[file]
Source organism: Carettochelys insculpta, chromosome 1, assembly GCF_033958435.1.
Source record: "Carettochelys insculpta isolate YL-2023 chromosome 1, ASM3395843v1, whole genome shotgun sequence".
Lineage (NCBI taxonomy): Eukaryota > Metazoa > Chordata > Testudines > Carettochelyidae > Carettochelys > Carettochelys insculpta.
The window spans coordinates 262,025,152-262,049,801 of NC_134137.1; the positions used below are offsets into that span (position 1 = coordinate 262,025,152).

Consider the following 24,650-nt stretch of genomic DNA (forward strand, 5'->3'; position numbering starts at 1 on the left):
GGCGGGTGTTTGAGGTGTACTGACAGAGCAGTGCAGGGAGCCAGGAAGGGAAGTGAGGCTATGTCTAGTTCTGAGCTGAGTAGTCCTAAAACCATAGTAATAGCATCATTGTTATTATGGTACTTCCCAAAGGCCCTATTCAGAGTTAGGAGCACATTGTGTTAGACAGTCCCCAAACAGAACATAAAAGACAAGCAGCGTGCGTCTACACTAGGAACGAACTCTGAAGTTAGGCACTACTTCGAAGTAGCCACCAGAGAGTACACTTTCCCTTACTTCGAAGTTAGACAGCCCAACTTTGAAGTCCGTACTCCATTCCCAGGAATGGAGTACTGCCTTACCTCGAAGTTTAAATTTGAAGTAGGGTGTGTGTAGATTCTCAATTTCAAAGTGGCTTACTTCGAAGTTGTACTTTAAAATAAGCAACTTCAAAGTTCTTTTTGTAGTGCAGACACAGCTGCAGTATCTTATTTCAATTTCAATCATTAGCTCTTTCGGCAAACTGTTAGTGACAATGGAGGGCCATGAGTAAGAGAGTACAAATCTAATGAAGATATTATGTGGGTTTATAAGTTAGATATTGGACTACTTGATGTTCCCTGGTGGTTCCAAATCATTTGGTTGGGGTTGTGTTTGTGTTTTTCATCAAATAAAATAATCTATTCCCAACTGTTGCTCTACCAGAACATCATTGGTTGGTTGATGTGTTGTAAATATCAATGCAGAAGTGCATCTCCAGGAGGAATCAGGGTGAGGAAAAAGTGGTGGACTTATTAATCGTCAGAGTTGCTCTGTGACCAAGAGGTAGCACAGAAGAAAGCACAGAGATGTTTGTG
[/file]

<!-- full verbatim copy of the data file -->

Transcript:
Source organism: Carettochelys insculpta, chromosome 1, assembly GCF_033958435.1.
Source record: "Carettochelys insculpta isolate YL-2023 chromosome 1, ASM3395843v1, whole genome shotgun sequence".
Lineage (NCBI taxonomy): Eukaryota > Metazoa > Chordata > Testudines > Carettochelyidae > Carettochelys > Carettochelys insculpta.
The window spans coordinates 262,025,152-262,049,801 of NC_134137.1; the positions used below are offsets into that span (position 1 = coordinate 262,025,152).

Consider the following 24,650-nt stretch of genomic DNA (forward strand, 5'->3'; position numbering starts at 1 on the left):
GGCGGGTGTTTGAGGTGTACTGACAGAGCAGTGCAGGGAGCCAGGAAGGGAAGTGAGGCTATGTCTAGTTCTGAGCTGAGTAGTCCTAAAACCATAGTAATAGCATCATTGTTATTATGGTACTTCCCAAAGGCCCTATTCAGAGTTAGGAGCACATTGTGTTAGACAGTCCCCAAACAGAACATAAAAGACAAGCAGCGTGCGTCTACACTAGGAACGAACTCTGAAGTTAGGCACTACTTCGAAGTAGCCACCAGAGAGTACACTTTCCCTTACTTCGAAGTTAGACAGCCCAACTTTGAAGTCCGTACTCCATTCCCAGGAATGGAGTACTGCCTTACCTCGAAGTTTAAATTTGAAGTAGGGTGTGTGTAGATTCTCAATTTCAAAGTGGCTTACTTCGAAGTTGTACTTTAAAATAAGCAACTTCAAAGTTCTTTTTGTAGTGCAGACACAGCTGCAGTATCTTATTTCAATTTCAATCATTAGCTCTTTCGGCAAACTGTTAGTGACAATGGAGGGCCATGAGTAAGAGAGTACAAATCTAATGAAGATATTATGTGGGTTTATAAGTTAGATATTGGACTACTTGATGTTCCCTGGTGGTTCCAAATCATTTGGTTGGGGTTGTGTTTGTGTTTTTCATCAAATAAAATAATCTATTCCCAACTGTTGCTCTACCAGAACATCATTGGTTGGTTGATGTGTTGTAAATATCAATGCAGAAGTGCATCTCCAGGAGGAATCAGGGTGAGGAAAAAGTGGTGGACTTATTAATCGTCAGAGTTGCTCTGTGACCAAGAGGTAGCACAGAAGAAAGCACAGAGATGTTTGTG